Confessions of a ‘Second-Class Grandchild’

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I met my step-grandmother (the mother of my stepmom) when I was 4. She didn’t have any other grandchildren at the time, and I thought she considered me family. But 14 and 11 years ago, when my stepmother’s daughters were born, it became clear that I was a second-class grandchild. It didn’t help matters when my stepmom and father divorced. One year, for instance, my stepsisters got pearls for Christmas, and I got a dish towel. I’ve told my stepmother how bad this makes me feel, but she hasn’t done anything to fix the situation. Should I speak to my step-grandmother?

CINDERELLA

Well, there’s definitely a fairy tale going on here, though it may not be the one you’re thinking of, Cinderella. Blended families can be complex. But your father isn’t even married to your stepmother anymore. This supposedly wicked step-grandmother is now, in fact, your ex-step-grandmother.

Blood ties and formal relationships aren’t required for loving people. Still, they commonly form the basis for inheritance and gifts. I’m sorry your feelings are hurt. But you are a young adult now and old enough to understand the shifting circumstances with your former step-grandmother. Frankly, it’s hard to tell whether you’re upset about her gifts, to which you have no real entitlement, or the loss of affection.

If you want to be closer to this woman, try spending more time with her. That can work wonders. But forget about pearls; they’re unlikely to appear on the gift list for the child of someone who used to be married to her daughter. You might also take a look at “Bonus Family,” a Swedish series streaming on Netflix. I bet you’ll relate to the surprising emotions that outlast marital ties.

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CreditChristoph Niemann

I am in my first year of remission from cancer. Last year, during chemotherapy, I dealt with horrible side effects that were clearly visible. I still deal with invisible side effects (pain, exhaustion and memory loss) that will probably be with me for some time. I rarely talk about them, though; I don’t want my life to revolve around cancer. But I have a hard time listening to friends complain about pregnancy symptoms or workout pains — especially when they assume I’m pain-free. I respond with a smile or say something sympathetic, but I feel the opposite. Any advice?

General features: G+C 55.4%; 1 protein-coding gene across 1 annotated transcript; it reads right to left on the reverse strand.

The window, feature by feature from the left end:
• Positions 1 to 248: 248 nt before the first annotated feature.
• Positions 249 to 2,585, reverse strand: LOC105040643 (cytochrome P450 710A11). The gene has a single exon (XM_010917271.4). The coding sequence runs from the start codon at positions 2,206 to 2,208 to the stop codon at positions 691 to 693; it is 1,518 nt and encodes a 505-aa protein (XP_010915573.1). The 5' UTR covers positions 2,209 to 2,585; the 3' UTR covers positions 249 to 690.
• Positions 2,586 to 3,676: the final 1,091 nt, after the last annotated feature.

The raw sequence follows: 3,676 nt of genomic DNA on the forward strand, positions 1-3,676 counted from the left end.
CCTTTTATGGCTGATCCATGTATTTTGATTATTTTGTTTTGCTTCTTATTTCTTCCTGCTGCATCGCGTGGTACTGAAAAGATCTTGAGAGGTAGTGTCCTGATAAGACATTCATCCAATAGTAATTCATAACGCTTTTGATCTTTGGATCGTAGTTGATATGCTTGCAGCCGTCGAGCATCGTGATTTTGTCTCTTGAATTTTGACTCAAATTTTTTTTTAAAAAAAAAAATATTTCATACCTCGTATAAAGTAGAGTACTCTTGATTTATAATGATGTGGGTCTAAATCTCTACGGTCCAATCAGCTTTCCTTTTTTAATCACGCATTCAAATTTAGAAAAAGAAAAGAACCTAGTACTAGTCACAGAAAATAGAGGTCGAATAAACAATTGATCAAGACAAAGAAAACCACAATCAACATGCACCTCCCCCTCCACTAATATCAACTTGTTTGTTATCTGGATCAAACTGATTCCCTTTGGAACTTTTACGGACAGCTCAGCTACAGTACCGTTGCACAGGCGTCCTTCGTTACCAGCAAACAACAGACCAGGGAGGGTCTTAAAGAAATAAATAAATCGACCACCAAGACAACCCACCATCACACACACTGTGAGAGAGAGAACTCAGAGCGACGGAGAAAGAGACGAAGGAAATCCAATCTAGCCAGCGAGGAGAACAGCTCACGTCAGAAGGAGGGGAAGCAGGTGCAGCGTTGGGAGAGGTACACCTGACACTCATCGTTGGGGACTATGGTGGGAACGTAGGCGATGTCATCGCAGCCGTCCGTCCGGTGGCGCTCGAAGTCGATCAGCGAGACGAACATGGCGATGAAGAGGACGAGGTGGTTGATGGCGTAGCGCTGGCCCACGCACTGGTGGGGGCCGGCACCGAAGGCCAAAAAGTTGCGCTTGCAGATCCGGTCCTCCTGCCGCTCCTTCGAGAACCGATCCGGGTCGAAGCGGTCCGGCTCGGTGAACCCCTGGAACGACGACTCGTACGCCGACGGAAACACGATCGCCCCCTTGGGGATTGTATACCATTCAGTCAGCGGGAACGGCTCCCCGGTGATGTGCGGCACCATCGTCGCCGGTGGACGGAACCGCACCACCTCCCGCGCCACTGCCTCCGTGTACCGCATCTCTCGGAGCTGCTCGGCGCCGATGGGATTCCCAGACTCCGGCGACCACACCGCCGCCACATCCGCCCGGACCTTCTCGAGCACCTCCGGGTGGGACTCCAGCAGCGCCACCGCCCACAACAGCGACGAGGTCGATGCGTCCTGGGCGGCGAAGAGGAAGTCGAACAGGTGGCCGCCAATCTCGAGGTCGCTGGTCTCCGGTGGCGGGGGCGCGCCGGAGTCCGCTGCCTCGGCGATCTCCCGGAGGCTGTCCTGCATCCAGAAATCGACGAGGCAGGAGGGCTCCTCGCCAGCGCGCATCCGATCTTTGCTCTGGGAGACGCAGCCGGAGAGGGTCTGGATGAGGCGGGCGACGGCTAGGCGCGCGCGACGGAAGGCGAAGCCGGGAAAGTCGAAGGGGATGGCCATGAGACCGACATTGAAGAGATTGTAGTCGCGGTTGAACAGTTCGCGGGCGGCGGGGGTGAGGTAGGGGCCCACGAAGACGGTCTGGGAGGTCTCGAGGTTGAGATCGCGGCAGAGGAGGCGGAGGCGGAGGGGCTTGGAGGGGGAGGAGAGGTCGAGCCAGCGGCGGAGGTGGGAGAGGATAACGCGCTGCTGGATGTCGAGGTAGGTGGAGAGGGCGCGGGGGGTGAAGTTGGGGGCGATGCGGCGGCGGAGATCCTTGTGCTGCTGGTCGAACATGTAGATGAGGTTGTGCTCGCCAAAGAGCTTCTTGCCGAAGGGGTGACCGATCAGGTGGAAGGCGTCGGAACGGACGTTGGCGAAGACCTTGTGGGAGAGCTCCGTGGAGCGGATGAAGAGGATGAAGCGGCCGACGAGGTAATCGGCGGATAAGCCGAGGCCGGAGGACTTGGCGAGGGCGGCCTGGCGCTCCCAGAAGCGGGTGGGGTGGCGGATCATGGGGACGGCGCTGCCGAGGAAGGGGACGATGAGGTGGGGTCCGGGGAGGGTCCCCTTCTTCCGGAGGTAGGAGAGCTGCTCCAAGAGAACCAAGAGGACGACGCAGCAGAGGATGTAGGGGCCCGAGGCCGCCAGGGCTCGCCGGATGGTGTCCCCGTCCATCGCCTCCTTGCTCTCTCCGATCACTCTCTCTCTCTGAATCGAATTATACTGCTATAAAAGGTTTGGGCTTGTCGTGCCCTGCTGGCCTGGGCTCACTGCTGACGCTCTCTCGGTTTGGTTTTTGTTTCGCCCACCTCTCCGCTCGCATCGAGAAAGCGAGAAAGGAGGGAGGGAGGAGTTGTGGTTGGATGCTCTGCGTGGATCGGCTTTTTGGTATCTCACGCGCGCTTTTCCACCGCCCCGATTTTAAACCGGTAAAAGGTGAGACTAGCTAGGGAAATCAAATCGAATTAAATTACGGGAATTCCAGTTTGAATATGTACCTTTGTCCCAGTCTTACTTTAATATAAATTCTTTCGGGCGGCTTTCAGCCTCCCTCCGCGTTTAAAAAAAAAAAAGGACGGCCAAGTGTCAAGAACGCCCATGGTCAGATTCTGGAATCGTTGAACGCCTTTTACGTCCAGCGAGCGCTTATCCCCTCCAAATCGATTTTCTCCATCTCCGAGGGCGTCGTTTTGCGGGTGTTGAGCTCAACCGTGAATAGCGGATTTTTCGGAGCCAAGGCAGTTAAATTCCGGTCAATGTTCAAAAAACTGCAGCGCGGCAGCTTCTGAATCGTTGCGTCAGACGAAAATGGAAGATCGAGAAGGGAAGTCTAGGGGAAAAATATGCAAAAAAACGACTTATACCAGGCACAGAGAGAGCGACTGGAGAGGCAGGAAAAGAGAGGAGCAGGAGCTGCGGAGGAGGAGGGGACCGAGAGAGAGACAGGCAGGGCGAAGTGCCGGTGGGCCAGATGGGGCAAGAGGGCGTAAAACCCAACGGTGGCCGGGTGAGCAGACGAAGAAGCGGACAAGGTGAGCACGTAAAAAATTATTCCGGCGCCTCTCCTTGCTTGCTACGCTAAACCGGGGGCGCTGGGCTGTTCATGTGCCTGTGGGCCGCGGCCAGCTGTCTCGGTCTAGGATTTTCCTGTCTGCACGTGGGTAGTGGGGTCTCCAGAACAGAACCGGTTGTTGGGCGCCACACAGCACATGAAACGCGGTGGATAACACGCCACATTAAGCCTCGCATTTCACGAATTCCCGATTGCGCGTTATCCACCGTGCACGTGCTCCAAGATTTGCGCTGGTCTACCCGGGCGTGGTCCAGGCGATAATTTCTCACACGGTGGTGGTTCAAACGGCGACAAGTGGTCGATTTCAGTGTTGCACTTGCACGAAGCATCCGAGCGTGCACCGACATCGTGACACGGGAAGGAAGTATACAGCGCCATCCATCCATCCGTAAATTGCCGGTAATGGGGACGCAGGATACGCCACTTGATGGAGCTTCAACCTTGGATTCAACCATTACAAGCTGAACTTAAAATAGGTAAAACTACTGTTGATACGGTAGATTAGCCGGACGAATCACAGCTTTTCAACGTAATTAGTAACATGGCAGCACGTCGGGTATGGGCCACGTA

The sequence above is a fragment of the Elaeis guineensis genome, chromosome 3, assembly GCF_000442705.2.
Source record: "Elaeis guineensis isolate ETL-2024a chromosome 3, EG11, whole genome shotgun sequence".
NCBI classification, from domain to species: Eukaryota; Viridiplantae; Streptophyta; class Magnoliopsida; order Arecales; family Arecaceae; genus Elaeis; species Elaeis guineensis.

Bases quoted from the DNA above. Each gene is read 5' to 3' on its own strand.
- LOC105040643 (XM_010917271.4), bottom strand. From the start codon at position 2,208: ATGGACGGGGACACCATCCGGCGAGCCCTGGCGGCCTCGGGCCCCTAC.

ANONYMOUS

Don’t turn pain into a contest. We all suffer. And it’s not as if there’s a grand prize for the one who hurts the most. I respect your decision to keep quiet about your challenging recovery. But it isn’t fair to begrudge your friends if they don’t know what you’re going through.

It may be time to tweak your strategy. Consider sharing your illness and its aftereffects with a wider circle of people. That may make it easier for you to smile and nod when acquaintances complain about their workaday aches and pains. Feeling seen and supported by the people who really matter make many annoyances easier to bear.

On Wednesday, Nov. 9, 2016, my wife and I decided to move our family away from the United States to another country. Our reasons were varied and personal. It has been a wonderful move, and our family is thriving. The problem: People often assume they know the reason for our move based on timing and the rumor mill. Others ask. We don’t want to be rude, but we generally find the question inappropriate. How should we respond?

ANONYMOUS

By pinpointing the date of your decision to the day after the last presidential election, you are either being provocative or seriously clueless. (I’m leaning 90-10 toward provocation — which makes your annoyance annoying in itself.)

The next time someone asks why you moved, leave out Election Day if reasonable inferences bother you. Say, “There were a million reasons.” Then turn to the ways in which your family is thriving in your new home.

Today, at my office, six dozen cupcakes appeared in the kitchen. Awesome! A group of co-workers (including me) popped by the kitchen to grab one. Someone asked if we knew who brought them. A new co-worker said that he had, and we all thanked him for such a delightful surprise. I learned later that an unpaid intern brought them from her part-time job at a cupcake shop. It seems like such a weird move for this new guy to claim the gesture as his own when it wasn’t. What would you do?

ERINN

Praise him extravagantly until he breaks like a twig: “Seventy-two cupcakes are too generous! We simply have to help you defray the cost. How much did you pay for them? We can all chip in.”

He may confess immediately that he was making some kind of (weak) joke, and you can all move on. Or he may stall. Just keep praising until him until he admits his lie or gives you a dollar amount — at which point you can tell him he’s busted, and he will learn not to trifle again with his new co-workers.


For help with your awkward situation, send a question to SocialQ@nytimes.com, to Philip Galanes on Facebook or @SocialQPhilip on Twitter.

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